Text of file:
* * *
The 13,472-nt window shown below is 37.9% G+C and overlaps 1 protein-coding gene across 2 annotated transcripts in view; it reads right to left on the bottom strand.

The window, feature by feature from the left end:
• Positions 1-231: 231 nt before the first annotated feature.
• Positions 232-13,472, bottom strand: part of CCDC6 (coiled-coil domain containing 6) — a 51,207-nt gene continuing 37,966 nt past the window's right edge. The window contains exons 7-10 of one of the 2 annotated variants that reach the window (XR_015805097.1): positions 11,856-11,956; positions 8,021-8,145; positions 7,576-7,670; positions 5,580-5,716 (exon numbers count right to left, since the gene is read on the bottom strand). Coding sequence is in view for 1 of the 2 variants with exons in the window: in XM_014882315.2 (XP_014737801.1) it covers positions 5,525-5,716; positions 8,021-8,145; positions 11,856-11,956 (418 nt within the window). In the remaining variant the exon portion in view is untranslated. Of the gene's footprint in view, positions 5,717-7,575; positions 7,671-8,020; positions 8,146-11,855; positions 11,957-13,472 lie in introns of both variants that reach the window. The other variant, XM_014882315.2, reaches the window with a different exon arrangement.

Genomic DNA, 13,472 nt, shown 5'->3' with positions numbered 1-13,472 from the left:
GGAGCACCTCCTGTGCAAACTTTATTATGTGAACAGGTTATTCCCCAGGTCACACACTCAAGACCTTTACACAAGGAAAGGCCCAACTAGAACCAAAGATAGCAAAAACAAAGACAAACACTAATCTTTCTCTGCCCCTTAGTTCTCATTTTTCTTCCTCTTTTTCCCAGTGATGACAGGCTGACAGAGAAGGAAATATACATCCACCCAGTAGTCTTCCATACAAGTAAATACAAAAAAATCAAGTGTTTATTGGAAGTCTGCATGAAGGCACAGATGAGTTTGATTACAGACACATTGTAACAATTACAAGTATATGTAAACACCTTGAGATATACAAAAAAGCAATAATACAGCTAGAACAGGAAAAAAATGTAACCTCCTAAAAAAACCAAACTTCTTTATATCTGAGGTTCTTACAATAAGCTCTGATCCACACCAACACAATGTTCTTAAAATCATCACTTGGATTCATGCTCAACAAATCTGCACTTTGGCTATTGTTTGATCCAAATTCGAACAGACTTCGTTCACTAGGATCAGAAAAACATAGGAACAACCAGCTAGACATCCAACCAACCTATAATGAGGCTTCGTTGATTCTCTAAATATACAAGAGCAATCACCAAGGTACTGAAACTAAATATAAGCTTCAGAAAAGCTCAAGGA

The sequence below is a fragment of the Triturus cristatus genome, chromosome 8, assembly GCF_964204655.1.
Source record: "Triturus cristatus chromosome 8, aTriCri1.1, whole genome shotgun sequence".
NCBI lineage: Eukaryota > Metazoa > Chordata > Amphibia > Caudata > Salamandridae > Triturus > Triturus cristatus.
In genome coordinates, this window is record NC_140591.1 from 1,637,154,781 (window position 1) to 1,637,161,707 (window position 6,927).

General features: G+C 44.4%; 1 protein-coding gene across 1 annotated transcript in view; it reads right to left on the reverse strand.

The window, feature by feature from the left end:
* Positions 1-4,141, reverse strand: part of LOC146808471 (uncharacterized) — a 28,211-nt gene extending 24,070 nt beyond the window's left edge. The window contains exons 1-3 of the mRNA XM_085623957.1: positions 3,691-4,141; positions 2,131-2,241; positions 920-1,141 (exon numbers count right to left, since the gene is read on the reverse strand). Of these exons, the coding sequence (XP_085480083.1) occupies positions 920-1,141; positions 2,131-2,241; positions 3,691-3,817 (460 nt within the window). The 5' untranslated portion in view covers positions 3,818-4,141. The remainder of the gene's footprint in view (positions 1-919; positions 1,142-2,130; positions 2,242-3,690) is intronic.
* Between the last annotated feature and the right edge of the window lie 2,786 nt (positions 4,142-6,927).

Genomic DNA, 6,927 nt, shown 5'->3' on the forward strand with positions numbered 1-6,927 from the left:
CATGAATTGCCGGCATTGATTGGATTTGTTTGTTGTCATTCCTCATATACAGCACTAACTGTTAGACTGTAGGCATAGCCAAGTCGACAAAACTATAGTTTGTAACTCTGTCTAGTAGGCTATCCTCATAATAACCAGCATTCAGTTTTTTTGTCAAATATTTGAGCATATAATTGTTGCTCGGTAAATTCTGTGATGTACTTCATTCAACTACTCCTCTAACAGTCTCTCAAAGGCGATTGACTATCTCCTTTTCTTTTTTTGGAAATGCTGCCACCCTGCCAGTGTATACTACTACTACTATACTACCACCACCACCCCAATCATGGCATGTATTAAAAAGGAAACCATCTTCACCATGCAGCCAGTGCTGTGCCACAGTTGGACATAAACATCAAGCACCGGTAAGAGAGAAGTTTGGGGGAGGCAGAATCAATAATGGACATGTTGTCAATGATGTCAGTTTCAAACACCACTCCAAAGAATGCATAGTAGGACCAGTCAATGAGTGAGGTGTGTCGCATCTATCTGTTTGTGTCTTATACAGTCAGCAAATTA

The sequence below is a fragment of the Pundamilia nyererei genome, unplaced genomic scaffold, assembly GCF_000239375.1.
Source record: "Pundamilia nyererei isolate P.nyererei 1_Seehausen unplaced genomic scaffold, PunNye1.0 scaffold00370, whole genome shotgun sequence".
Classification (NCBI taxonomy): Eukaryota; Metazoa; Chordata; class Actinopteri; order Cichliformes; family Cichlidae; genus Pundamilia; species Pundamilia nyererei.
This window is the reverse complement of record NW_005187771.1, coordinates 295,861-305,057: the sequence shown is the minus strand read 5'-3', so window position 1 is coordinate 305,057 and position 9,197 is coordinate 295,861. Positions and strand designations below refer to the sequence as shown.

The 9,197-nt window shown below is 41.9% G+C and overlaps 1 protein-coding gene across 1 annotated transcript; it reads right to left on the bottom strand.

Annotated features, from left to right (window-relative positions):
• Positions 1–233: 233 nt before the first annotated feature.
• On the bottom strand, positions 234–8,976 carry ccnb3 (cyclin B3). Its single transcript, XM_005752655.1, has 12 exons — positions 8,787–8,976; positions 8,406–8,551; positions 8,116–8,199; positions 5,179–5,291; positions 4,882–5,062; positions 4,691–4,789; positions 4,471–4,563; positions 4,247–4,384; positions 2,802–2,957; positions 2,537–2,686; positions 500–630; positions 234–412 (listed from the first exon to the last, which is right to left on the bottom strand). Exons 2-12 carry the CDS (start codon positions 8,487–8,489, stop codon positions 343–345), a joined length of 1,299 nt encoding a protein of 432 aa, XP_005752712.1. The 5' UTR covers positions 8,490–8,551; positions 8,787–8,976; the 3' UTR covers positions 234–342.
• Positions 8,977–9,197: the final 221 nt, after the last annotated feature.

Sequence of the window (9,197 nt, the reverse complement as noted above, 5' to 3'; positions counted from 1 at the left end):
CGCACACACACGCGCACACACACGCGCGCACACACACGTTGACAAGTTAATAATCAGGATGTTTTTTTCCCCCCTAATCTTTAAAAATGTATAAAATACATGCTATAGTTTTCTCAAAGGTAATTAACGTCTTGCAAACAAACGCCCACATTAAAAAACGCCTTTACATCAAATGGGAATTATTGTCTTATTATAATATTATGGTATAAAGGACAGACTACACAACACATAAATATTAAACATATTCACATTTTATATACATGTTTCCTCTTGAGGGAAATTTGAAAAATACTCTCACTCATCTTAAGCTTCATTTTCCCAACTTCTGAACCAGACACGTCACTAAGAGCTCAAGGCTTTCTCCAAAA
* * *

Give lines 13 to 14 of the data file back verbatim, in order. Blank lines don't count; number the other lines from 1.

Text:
* Positions 1-4,141, reverse strand: part of LOC146808471 (uncharacterized) — a 28,211-nt gene extending 24,070 nt beyond the window's left edge. The window contains exons 1-3 of the mRNA XM_085623957.1: positions 3,691-4,141; positions 2,131-2,241; positions 920-1,141 (exon numbers count right to left, since the gene is read on the reverse strand). Of these exons, the coding sequence (XP_085480083.1) occupies positions 920-1,141; positions 2,131-2,241; positions 3,691-3,817 (460 nt within the window). The 5' untranslated portion in view covers positions 3,818-4,141. The remainder of the gene's footprint in view (positions 1-919; positions 1,142-2,130; positions 2,242-3,690) is intronic.
* Between the last annotated feature and the right edge of the window lie 2,786 nt (positions 4,142-6,927).